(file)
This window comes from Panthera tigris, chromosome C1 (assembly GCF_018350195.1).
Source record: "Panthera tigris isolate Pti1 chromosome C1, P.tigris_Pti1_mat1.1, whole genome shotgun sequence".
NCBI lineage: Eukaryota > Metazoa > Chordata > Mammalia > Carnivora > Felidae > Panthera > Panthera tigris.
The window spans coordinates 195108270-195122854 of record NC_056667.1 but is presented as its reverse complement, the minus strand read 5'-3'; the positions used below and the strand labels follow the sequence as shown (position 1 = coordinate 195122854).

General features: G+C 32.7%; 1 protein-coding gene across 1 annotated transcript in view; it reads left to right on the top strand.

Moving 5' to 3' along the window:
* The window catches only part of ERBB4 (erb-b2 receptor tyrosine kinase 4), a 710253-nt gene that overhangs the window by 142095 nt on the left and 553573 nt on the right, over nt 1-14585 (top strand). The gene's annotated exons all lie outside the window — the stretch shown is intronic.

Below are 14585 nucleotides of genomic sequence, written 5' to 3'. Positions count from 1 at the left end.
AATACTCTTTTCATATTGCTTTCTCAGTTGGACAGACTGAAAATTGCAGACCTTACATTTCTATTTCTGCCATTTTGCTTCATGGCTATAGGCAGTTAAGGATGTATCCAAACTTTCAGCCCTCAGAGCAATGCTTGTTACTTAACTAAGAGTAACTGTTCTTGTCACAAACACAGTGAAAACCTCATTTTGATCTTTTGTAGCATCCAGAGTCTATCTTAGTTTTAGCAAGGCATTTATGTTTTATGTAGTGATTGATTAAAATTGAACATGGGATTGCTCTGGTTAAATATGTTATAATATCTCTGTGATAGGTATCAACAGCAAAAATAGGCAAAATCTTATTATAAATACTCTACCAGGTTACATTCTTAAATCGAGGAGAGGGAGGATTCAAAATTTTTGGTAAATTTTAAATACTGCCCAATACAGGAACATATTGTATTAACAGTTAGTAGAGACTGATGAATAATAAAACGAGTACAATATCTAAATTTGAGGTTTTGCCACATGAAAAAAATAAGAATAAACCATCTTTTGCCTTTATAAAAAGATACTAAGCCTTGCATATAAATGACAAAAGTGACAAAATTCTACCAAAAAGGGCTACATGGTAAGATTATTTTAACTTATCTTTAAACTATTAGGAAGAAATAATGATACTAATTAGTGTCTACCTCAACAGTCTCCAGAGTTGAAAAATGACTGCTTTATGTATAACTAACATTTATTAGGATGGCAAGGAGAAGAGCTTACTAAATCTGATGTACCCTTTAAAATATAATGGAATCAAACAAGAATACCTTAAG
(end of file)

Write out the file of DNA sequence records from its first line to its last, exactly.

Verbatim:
This window comes from Panthera tigris, chromosome C1 (assembly GCF_018350195.1).
Source record: "Panthera tigris isolate Pti1 chromosome C1, P.tigris_Pti1_mat1.1, whole genome shotgun sequence".
NCBI lineage: Eukaryota > Metazoa > Chordata > Mammalia > Carnivora > Felidae > Panthera > Panthera tigris.
The window spans coordinates 195108270-195122854 of record NC_056667.1 but is presented as its reverse complement, the minus strand read 5'-3'; the positions used below and the strand labels follow the sequence as shown (position 1 = coordinate 195122854).

General features: G+C 32.7%; 1 protein-coding gene across 1 annotated transcript in view; it reads left to right on the top strand.

Moving 5' to 3' along the window:
* The window catches only part of ERBB4 (erb-b2 receptor tyrosine kinase 4), a 710253-nt gene that overhangs the window by 142095 nt on the left and 553573 nt on the right, over nt 1-14585 (top strand). The gene's annotated exons all lie outside the window — the stretch shown is intronic.

Below are 14585 nucleotides of genomic sequence, written 5' to 3'. Positions count from 1 at the left end.
AATACTCTTTTCATATTGCTTTCTCAGTTGGACAGACTGAAAATTGCAGACCTTACATTTCTATTTCTGCCATTTTGCTTCATGGCTATAGGCAGTTAAGGATGTATCCAAACTTTCAGCCCTCAGAGCAATGCTTGTTACTTAACTAAGAGTAACTGTTCTTGTCACAAACACAGTGAAAACCTCATTTTGATCTTTTGTAGCATCCAGAGTCTATCTTAGTTTTAGCAAGGCATTTATGTTTTATGTAGTGATTGATTAAAATTGAACATGGGATTGCTCTGGTTAAATATGTTATAATATCTCTGTGATAGGTATCAACAGCAAAAATAGGCAAAATCTTATTATAAATACTCTACCAGGTTACATTCTTAAATCGAGGAGAGGGAGGATTCAAAATTTTTGGTAAATTTTAAATACTGCCCAATACAGGAACATATTGTATTAACAGTTAGTAGAGACTGATGAATAATAAAACGAGTACAATATCTAAATTTGAGGTTTTGCCACATGAAAAAAATAAGAATAAACCATCTTTTGCCTTTATAAAAAGATACTAAGCCTTGCATATAAATGACAAAAGTGACAAAATTCTACCAAAAAGGGCTACATGGTAAGATTATTTTAACTTATCTTTAAACTATTAGGAAGAAATAATGATACTAATTAGTGTCTACCTCAACAGTCTCCAGAGTTGAAAAATGACTGCTTTATGTATAACTAACATTTATTAGGATGGCAAGGAGAAGAGCTTACTAAATCTGATGTACCCTTTAAAATATAATGGAATCAAACAAGAATACCTTAAG